442771 Effect of Ionic Liquid Structure and Dynamics on Liquid-Assisted Exfoliation of Bismuth Telluride: A Molecular Dynamics Study

Monday, November 9, 2015
Exhibit Hall 1 (Salt Palace Convention Center)
Thomas Ludwig and C. Heath Turner, Chemical and Biological Engineering, The University of Alabama, Tuscaloosa, AL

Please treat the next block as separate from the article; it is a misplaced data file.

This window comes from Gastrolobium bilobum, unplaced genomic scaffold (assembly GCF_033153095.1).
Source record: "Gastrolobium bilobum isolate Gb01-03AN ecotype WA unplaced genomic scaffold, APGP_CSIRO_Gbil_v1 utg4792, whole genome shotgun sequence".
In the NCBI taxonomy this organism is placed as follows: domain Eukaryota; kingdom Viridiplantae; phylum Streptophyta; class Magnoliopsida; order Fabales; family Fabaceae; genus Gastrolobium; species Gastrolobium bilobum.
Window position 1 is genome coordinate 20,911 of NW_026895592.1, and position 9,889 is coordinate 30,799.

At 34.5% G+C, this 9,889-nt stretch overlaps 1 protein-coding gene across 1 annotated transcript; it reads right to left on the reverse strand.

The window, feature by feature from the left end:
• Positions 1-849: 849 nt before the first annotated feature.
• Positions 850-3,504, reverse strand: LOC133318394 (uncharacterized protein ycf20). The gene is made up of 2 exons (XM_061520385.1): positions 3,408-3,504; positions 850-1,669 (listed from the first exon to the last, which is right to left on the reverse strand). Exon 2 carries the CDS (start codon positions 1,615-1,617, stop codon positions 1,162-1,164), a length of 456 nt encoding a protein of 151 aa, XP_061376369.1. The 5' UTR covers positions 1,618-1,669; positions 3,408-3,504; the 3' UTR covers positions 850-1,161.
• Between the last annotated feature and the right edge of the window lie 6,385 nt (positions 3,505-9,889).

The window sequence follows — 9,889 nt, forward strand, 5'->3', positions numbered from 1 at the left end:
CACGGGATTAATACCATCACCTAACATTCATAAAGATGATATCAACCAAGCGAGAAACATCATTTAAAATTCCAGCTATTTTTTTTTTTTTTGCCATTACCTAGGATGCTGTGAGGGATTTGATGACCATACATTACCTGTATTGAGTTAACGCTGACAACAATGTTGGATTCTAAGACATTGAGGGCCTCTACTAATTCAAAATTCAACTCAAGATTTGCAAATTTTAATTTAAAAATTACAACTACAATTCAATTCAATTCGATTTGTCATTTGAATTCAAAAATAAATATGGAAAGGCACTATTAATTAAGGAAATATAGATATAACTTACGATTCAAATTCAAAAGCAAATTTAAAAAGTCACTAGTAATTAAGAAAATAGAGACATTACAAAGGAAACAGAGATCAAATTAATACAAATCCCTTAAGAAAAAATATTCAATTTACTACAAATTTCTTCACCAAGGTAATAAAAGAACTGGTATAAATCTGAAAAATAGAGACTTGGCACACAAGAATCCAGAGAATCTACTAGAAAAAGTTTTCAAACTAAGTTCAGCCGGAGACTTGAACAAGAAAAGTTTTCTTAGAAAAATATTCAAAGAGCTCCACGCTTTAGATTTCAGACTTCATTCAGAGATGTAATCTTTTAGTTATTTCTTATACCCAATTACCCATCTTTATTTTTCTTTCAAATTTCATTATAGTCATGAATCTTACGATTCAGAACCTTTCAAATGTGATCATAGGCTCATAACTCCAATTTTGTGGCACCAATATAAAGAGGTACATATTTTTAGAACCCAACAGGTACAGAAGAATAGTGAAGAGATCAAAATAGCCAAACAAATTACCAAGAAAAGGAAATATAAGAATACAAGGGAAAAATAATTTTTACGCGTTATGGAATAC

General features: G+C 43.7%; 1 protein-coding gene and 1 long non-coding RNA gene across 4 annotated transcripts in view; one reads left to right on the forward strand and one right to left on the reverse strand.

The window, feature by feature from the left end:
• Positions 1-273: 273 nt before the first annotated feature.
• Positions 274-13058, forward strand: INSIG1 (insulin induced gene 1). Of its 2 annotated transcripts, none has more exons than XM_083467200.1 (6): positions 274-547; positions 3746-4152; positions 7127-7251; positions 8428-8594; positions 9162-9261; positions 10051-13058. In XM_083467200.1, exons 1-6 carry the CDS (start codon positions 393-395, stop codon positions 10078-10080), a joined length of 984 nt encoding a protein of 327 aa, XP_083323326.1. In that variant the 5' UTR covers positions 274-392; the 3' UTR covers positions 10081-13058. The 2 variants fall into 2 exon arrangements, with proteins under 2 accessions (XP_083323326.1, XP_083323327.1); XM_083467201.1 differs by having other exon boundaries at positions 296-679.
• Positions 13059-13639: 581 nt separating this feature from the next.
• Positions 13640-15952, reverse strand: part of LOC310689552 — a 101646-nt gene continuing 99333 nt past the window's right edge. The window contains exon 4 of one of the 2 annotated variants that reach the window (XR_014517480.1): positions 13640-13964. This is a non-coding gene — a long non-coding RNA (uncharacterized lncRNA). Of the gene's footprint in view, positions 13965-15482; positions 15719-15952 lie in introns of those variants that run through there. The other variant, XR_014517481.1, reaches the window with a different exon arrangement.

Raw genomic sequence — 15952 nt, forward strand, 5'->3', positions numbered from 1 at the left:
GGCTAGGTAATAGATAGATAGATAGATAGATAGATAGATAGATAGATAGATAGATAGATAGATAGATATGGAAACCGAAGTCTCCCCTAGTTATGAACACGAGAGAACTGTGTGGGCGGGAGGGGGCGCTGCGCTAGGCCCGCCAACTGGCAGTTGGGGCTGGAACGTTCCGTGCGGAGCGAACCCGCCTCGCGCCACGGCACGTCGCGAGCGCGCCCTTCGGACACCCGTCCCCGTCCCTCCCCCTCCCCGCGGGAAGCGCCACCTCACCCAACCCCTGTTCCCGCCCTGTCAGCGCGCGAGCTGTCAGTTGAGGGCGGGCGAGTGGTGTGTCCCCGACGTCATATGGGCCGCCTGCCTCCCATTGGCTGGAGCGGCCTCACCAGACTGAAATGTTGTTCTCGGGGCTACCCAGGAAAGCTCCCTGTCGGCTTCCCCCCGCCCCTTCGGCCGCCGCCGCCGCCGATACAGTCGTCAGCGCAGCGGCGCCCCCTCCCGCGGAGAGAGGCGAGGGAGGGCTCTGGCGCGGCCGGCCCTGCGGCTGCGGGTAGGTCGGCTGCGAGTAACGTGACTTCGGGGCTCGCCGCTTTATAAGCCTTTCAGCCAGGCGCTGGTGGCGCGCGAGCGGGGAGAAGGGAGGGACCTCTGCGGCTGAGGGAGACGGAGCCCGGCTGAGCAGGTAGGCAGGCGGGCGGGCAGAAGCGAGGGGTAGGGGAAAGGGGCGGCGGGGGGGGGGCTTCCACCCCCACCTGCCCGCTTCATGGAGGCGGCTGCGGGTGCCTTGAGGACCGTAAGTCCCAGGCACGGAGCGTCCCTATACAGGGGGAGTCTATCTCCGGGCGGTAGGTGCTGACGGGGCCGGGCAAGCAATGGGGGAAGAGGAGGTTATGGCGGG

Bismuth telluride (Bi2Te3) is a thermoelectric material with a layered crystal structure.  Exfoliating bulk Bi2Te3 to produce 2D nanosheets is of great research interest due to the favorable properties of these nanosheets, which can potentially be harnessed for use in diverse applications such as thermoelectric energy capture, electronics, and heterogeneous catalysis.  The main barrier to scientific and commercial application of these 2D nanosheets is the lack of a scalable, economically feasible, environmentally benign exfoliation process.  One promising process is ionic liquid (IL) assisted exfoliation, which has been successfully experimentally tested in various materials, using various ILs (primarily alkylimidazolium based), at small scales.  ILs display diverse physical properties, which depend on the selection of both the anion and the cation.  This results in a wide variety of possible ILs, each with unique molecular (ion size, shape, charge distribution, and functional groups) and macroscopic (viscosity, density, melting point) characteristics.  Therefore, testing a great deal of ILs experimentally is inefficient and expensive.  A theoretical understanding of the molecular-level dynamics of the process could greatly accelerate the experimental search for an effective exfoliation process by providing guidelines for which features are favorable for exfoliation of a given material.  In this project, we apply molecular dynamics (MD) simulations to understand both the mechanism of IL-assisted exfoliation of Bi2Te3 and the IL solvation layer structure, using several alkylimidazolium-based ILs as solvents.  Results indicate that the relative sliding of adjacent layers caused by IL-induced forces plays an important role in initiating exfoliation.  Furthermore, the cation is primarily responsible for initiating layer sliding and separation, while the anion is less active.  The solvation layer structure is strongly ordered, with an oscillating cation-anion density profile and an oscillating charge density profile.  This strongly ordered solvation layer structure is hypothesized to stabilize dispersed 2D nanosheets.  Current work focuses on further examining effects of the solvation-layer structure and how it depends on cation and anion selection, gathering data on the energetics of various exfoliation mechanisms, and extending these results to more ionic liquid pairs.  These simulation and analysis results should accelerate the experimental search for an effective exfoliation process for the manufacture of Bi2Te3 2D nanosheets.

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